Silks are naturally occurring polymers that have been used clinically as sutures for centuries. When naturally extruded from insects or worms, silk is composed of a filament core protein, termed fibroin. To date fibroin from Bombyxmori silk worm has been the dominant source for silk-based biomaterials studied. Silk fibroin (SF) is a naturally occurring protein polymer with several unique properties that make it a suitable material for incorporation into a variety of drug delivery vehicles capable of delivering a range of therapeutic agents. SF is biocompatible, slowly biodegradable, and endowed with excellent mechanical properties and process ability. So far, the main focus of SF drug delivery systems has been on tissue regeneration applications. For instance, growth factor loaded SF scaffolds were suggested for the tissue engineering of bone and cartilage, as well as for vascular and nerve regeneration devices and wound healing products. Moreover, SF matrices were proposed for oral, transmucosal and ocular drug delivery. SF matrices have been shown to successfully deliver anticancer drugs, small molecules, and biomolecules. This article will provide an in-depth discussion on the SF properties and pharmaceutical and drug delivery applications of Silk fibroin in nanoparticles.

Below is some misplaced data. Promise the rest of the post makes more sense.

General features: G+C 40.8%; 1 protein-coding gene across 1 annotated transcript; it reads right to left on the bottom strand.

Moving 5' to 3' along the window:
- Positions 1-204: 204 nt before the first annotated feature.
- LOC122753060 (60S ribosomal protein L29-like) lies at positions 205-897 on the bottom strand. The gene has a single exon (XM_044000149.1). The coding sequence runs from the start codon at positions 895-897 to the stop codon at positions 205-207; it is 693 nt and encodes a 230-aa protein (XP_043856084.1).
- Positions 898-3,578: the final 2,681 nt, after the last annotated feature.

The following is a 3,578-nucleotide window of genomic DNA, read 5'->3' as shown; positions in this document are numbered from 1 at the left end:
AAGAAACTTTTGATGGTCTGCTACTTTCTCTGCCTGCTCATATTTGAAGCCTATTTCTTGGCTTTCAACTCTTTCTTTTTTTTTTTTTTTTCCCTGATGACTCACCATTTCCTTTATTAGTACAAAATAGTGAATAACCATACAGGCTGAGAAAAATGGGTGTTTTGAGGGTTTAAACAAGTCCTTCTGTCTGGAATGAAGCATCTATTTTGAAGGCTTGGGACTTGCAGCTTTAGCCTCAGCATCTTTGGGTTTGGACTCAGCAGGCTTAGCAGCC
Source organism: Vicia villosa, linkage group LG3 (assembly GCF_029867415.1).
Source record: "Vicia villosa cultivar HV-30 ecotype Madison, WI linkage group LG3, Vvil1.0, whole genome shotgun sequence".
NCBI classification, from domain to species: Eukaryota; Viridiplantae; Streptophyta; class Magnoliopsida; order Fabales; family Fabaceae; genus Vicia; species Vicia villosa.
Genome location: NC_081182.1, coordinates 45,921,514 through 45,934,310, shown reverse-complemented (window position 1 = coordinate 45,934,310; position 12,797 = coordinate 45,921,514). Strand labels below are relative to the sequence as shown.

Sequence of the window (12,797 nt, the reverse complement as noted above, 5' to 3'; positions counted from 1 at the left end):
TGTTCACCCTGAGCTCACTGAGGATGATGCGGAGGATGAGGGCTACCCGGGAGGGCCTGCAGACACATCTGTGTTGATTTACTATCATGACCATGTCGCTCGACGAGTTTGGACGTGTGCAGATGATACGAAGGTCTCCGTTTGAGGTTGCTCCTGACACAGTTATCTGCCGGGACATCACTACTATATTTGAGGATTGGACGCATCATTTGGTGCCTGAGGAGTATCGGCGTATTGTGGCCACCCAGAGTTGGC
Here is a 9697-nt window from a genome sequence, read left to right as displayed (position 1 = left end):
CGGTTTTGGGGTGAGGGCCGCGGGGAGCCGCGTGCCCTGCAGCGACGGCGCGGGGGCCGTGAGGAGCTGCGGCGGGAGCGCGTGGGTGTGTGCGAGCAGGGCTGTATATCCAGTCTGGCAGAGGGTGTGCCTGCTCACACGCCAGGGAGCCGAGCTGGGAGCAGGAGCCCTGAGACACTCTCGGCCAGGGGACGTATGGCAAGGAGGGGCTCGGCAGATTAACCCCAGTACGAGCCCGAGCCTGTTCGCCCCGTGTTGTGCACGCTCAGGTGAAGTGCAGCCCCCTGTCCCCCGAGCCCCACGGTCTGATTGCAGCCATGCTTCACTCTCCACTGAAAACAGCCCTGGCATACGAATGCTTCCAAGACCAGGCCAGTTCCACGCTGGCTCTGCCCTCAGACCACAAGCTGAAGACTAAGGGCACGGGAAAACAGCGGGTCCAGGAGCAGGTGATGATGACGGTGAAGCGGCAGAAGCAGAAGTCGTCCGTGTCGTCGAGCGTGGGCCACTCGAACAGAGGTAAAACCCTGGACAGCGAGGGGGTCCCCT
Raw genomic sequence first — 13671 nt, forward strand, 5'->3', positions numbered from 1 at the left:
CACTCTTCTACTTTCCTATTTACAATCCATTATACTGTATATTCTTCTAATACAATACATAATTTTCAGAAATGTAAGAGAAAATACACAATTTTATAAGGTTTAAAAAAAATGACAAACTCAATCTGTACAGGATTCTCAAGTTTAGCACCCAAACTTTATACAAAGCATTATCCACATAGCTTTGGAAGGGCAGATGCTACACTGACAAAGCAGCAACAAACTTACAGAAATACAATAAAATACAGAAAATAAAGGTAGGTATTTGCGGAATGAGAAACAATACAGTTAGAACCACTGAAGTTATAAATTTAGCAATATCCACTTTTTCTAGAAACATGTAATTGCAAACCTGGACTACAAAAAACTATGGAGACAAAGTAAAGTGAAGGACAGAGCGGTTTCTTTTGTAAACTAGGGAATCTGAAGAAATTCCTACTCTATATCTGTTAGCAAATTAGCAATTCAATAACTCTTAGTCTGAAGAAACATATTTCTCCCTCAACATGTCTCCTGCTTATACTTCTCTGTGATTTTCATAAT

Cite this article:
Kiran R. Birajdar, Satish K. Mandlik. Silk Fibroin: A Boon to Pharmaceutical and Biomedical Applications. Res. J. Pharm. Dosage Form. & Tech. 2017; 9(3): 85-92. doi: 10.5958/0975-4377.2017.00015.5